Body-Building Drugs & Supplements
Bodybuilding supplements are dietary supplements commonly used by those involved in bodybuilding and athletics. Bodybuilding supplements may be used to replace meals, enhance weight gain, promote weight loss or improve athletic performance. Among the most widely used are vitamin supplements, protein, branched-chain amino acids (BCAA), glutamine, essential fatty acids, meal replacement products, creatine, weight loss products and testosterone boosters. Supplements are sold either as single ingredient preparations or in the form of "stacks" - proprietary blends of various supplements marketed as offering synergistic advantages. While many bodybuilding supplements are also consumed by the general public their salience and frequency of use may differ when used specifically by bodybuilders.
HISTORY:Athletes in ancient Greece were advised to consume large quantities of meat and wine. A number of herbal concoctions and tonics have been used by strongmen and athletes since ancient times across cultures for the enhancement of strength, vigour, prowess and stamina. In the 1910s, Eugen Sandow, widely considered to be the first modern bodybuilder in the West, advocated the use of dietary control to enhance muscle growth. Later, bodybuilder Earle Liederman advocated the use of "beef juice" or "beef extract" (basically,consomme) as a way to enhance muscle recovery. In 1950s with recreational and competitive bodybuilding becoming increasingly popular Irvin P. Johnson began to popularize and market egg-based protein powders marketed specifically at bodybuilders and physical athletes. The 1970s and 1980s marked an explosion in the growth of the bodybuilding supplement industry fueled by an unprecedented increase in mainstream recreational bodybuilding and the widespread use of modern marketing techniques.
In the USA, in October 1994, the Dietary Supplement Health and Education Act (DSHEA) was signed into law. Under DSHEA, a supplement manufacturer alone is responsible for determining that the dietary supplements it manufactures or distributes are safe. Dietary supplements did not henceforth need approval from FDA before they were marketed. Except in the case of a new dietary ingredient, a firm did not have to provide FDA with the evidence to substantiate safety or effectiveness. It is widely believed that the 1994 DSHEA further consolidated the position of the supplement industry and lead to unprecedented growth and sales figures.
Supplement categoriesModern bodybuilding supplements are often marketed as promoting various desirable processes related to improving nutrition, enhancing body composition or improving lifting performance. Supplements are often categorized accordingly. While many of these categories are based on scientifically based physiological or biochemical processes, their use in bodybuilding parlance is often heavily colored by bodybuilding lore and industry marketing and as such may be deviate considerably from traditional scientific usages of these terms.
ProteinBodybuilders often supplement their diets with a powdered form of protein. The powder is mixed with water, milk or juice. Protein powder is generally consumed immediately before and after exercising, or in place of a meal. Some types of protein are to be taken directly before and after a workout (whey protein), while others are to be taken before going to bed (casein protein). The theory behind this supplementation is that bodybuilders, by virtue of their unique training methods and end-goals, require higher-than-average quantities of protein to support maximal muscle growth.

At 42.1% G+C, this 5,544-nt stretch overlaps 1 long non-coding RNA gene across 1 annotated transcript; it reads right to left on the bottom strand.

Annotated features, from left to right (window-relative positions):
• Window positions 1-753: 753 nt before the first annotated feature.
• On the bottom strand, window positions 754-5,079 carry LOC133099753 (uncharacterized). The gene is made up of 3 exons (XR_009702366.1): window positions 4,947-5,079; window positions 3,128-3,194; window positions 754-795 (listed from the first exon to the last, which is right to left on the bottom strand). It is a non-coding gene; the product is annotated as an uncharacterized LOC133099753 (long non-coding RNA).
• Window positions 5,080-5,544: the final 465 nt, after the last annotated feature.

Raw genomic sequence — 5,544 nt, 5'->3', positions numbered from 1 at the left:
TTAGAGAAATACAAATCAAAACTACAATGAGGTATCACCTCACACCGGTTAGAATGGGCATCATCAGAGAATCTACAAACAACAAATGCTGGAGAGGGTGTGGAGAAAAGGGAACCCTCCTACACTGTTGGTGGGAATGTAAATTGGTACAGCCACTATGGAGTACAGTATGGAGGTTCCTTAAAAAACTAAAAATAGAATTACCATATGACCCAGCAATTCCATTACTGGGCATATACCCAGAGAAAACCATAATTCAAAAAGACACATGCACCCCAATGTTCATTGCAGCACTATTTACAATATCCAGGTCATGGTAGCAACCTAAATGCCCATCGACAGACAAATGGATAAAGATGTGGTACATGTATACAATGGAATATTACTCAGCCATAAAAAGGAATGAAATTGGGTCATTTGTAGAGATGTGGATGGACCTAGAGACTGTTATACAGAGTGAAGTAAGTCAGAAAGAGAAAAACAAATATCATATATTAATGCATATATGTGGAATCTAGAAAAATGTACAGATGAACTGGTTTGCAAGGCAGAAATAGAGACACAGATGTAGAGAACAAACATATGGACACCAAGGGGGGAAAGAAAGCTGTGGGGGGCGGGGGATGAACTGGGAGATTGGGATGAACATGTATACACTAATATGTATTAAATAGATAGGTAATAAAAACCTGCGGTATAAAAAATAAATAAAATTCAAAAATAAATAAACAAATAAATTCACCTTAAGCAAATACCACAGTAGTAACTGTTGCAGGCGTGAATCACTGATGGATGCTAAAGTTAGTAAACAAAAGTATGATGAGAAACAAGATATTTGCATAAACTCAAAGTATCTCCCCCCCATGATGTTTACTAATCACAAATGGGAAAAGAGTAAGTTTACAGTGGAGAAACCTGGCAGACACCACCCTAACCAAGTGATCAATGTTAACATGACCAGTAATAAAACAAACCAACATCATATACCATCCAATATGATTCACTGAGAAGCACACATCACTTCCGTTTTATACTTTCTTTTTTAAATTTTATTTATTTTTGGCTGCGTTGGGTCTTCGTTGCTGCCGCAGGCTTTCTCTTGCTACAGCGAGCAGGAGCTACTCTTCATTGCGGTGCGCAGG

Currently, no consensus has been reached in determining whether or not an individual in exercise training can benefit from protein and amino acid supplements. Protein supplements come in various forms: ready to drink shakes, bars, bites, oats, gels and powders. Protein powders are available in a variety of flavors.
- Whey protein contains high levels of all the essential amino acids and branched-chain amino acids. It also has the highest content of the amino acid cysteine, which aids in the biosynthesis of glutathione. For bodybuilders whey protein provides amino acids used to aid in muscle recovery. Whey protein is derived from the process of making cheese from milk. There are three types of whey protein: whey concentrate, whey isolate, and whey hydrolysate. Whey concentrate is 29%–89% protein by weight whereas whey isolate is 90%+ protein by weight. Whey hydrolysate is enzymatically predigested and therefore has the shortest rate of digestion of all protein types.
- Casein protein (or milk protein) has glutamine, and casomorphin.
- Soy protein from soybeans contain isoflavones, a type of phytoestrogen.
- Egg-white protein is a lactose- and dairy-free protein.
- Hemp seed contains complete and highly-digestible protein and hemp oil is high in essential fatty acids.
- Rice protein, when made from the whole grain, is a complete protein source that is highly digestible and allergen free. Since rice protein is low in the amino acid lysine, it is often combined with pea protein powder to achieve a superior amino acid profile.
- Pea protein is a hypoallergenic protein with a lighter texture than most other protein powders. Pea protein has an amino acid profile similar to that of soy, but pea protein does not elicit concerns about unknown effects of phytoestrogens. Pea protein is also less allergenic than soy.
Branched-chain amino acids
Amino acids are the building blocks of protein; the body breaks consumed protein into amino acids in the stomach and intestines. There are three branched-chain amino acids (BCAAs): leucine, isoleucine, and valine. Each has numerous benefits on various biological processes in the body. Unlike other amino acids, BCAAs are metabolised in the muscle and have an anabolic/anti-catabolic effect on it. BCAAs account for 33% of muscle protein.
Glutamine is the most abundant amino acid found in human muscle and is commonly found in supplements or as a micronized, instantly soluble powder because supplement manufacturers claim the body's natural glutamine stores are depleted during anaerobic exercise. Serum glutamine is used by the body to counteract the acidosis that results from exercise; in order to replenish the loss ofglutamine from the bloodstream, the body catabolises glutamine from the muscle.Ingestion of supplemental glutaminemay therefore help ensure a ready supply for the muscles. It is also argued that a deficiency may lead to a weakened immune system and wasting of muscle tissue.
Some studies have shown there to be no significant effect of glutamine on bench press strength, knee-extension torque or lean muscle mass when compared to controls taking a placebo, though another study found that glutamine is beneficial in raising T-helper/suppressor cell ratio in long distance runners.
Essential fatty acids